McKinlay said the county has spent at least $43 million over the last 10 years on battling the epidemic, which at its peak she said killed 626 people in the county. And those dollars are a conservative estimate that do not include the cost to the sheriff’s office, she said. It also doesn’t include the costs to each city in the county for similar services.
McKinlay said local communities need to have the ability to recoup those costs, which they’re not guaranteed to receive from the case litigated by the attorney general’s office. When states, including Florida, sued big tobacco in the 1990s, cities and counties were largely left out of the billions that private attorneys won on behalf of attorneys general.
McCollum said Wednesday he wrote two different potential bills to curb local litigation. One would cap how much lawyers hired by cities and counties can make. The other strips cities and counties of the ability to sue on “matters of statewide concern.”
Florida’s Attorney General’s Office already has a cap on how much private lawyers hired by its office can make. In 2010, McCollum, as attorney general, pushed for a law capping attorney’s fees at $50 million.
The vast majority of cases don’t come close to meriting that much in attorney’s fees. But some litigation, like Florida’s case against Big Tobacco in the 1990s, does.
Florida hired a “dream team” of lawyers who won $11.7 billion for the state, and the dozen law firms, who spent years litigating the case, took home $3.4 billion. It was after that round of litigation that the Republican National Committee helped form the Republican Attorneys General Association to blunt class action lawsuits.
The opioid lawsuits are far more complicated than the Big Tobacco lawsuits, said James Ferrero, one of the lawyers representing Palm Beach County in its lawsuit. More than a dozen drug makers, manufacturers and pharmacies have been sued, and there are thousands of plaintiffs.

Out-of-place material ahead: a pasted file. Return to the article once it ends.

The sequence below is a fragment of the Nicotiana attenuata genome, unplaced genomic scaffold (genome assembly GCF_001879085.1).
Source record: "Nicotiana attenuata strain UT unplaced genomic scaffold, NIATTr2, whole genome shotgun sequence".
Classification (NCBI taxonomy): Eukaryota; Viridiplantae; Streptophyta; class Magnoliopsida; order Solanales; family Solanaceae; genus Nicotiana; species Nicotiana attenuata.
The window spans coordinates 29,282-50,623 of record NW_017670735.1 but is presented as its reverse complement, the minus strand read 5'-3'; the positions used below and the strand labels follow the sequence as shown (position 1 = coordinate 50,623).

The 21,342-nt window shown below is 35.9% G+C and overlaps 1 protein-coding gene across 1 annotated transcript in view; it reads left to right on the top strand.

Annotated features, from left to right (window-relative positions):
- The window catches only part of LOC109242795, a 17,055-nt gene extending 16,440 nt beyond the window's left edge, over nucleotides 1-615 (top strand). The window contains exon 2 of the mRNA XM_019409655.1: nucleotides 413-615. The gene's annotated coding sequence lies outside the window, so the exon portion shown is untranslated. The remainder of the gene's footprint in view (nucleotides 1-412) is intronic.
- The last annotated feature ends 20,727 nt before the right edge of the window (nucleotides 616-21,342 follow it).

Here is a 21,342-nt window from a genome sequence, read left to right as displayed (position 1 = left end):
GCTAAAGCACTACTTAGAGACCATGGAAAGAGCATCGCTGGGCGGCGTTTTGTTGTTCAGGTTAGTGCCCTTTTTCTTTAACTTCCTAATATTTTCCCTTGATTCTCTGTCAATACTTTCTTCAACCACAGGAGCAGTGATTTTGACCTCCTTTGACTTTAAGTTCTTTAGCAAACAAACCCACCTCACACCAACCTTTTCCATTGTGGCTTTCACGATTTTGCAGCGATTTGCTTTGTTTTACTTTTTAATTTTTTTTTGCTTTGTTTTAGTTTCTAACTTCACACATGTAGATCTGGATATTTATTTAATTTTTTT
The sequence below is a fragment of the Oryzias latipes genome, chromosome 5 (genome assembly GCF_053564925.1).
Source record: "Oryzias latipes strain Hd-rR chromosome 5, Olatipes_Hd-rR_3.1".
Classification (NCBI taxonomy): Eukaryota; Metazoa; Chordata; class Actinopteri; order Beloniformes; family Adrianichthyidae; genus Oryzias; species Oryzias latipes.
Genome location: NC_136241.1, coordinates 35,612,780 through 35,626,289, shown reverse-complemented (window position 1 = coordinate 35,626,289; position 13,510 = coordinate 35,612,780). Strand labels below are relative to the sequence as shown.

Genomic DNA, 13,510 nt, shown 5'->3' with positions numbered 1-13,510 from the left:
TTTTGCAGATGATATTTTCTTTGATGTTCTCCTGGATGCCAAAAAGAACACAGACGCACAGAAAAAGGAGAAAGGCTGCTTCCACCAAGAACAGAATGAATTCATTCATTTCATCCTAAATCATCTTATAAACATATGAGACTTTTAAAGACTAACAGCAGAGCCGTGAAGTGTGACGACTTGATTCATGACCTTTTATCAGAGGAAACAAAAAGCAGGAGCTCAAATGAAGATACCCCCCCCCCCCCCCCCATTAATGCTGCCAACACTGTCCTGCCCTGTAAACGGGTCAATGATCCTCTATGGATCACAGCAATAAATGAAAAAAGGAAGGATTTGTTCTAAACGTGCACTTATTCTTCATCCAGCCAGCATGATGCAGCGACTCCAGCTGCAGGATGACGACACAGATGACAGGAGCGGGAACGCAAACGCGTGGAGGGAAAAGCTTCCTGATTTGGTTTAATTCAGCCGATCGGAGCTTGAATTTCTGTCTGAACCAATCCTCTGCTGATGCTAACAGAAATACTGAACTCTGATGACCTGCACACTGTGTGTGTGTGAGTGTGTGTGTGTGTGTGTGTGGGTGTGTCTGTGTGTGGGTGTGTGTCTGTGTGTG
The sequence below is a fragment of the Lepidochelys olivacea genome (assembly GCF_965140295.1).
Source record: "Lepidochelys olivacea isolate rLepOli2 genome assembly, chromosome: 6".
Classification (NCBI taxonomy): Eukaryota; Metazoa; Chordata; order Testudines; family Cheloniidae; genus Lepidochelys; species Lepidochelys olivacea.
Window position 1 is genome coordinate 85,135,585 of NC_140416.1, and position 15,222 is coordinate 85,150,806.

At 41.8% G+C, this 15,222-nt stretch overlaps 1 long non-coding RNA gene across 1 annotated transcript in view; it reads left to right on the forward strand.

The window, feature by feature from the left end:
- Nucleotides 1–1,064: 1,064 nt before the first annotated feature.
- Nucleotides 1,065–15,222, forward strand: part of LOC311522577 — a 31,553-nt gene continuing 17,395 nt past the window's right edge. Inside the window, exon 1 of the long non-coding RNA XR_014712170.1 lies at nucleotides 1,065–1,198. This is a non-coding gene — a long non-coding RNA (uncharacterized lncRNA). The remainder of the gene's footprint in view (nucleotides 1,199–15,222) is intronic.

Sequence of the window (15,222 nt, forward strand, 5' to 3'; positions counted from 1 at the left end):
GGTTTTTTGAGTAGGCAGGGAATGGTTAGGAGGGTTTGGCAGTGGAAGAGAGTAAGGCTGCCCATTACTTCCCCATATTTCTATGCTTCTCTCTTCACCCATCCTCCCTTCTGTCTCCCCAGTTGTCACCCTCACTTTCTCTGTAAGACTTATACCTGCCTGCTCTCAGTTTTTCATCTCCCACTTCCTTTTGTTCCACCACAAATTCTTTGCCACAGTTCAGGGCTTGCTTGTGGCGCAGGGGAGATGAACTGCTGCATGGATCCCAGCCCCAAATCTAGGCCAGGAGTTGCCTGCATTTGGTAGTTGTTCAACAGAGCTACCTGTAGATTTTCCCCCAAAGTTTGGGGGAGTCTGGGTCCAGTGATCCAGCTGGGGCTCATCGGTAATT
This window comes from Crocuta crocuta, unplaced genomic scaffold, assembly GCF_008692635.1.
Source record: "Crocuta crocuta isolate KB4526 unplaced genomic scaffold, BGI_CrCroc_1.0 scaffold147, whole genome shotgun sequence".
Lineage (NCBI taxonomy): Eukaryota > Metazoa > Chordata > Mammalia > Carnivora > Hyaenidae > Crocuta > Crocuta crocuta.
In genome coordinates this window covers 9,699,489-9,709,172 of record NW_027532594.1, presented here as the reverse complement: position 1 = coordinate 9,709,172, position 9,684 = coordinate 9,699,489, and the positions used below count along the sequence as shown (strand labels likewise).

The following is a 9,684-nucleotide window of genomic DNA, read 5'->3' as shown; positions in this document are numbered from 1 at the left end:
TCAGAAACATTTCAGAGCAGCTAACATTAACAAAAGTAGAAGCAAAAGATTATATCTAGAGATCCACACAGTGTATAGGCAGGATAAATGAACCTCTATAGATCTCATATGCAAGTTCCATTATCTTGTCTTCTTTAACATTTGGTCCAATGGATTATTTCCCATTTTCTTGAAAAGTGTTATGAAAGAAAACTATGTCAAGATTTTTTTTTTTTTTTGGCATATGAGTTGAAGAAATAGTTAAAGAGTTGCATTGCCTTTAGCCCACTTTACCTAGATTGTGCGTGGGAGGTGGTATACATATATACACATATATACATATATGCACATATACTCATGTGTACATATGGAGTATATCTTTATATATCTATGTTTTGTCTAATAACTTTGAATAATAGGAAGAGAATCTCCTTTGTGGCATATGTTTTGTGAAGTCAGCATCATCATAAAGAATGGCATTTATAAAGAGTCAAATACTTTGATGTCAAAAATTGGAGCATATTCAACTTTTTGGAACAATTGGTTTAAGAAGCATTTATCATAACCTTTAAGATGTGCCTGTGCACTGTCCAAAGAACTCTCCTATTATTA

“This is the most complicated piece of litigation in history,” Ferrero said. “There’s been nothing ever seen like this before.”
Yet when former Attorney General Pam Bondi asked for lawyers to take on the nation’s largest drug makers and distributors, multiple top law firms cited the contingency fee caps as a reason for not taking the case.
McCollum has since gone around the country on behalf of the U.S. Chamber Institute for Legal Reform, an affiliate of the U.S. Chamber of Commerce, a pro-business lobbying group whose board of directors include representatives from some of the nation’s largest companies.
McCollum said Wednesday, however, that he was in Tallahassee personally and not on behalf of the Institute for Legal Reform.
After the committee meeting, chairman Bob Rommel, R-Naples, said his committee would consider introducing a bill aimed at local lawsuits.
“There’s some compelling evidence, especially in these large complex cases, that we don’t want 400 lawsuits in the State of Florida if it’s of statewide interest,” he said.
A different Florida House committee advanced a bill on Thursday that would cap attorney’s fees at $20 million. Nearly all Republicans on the committee voted for it, with Democrats opposing it.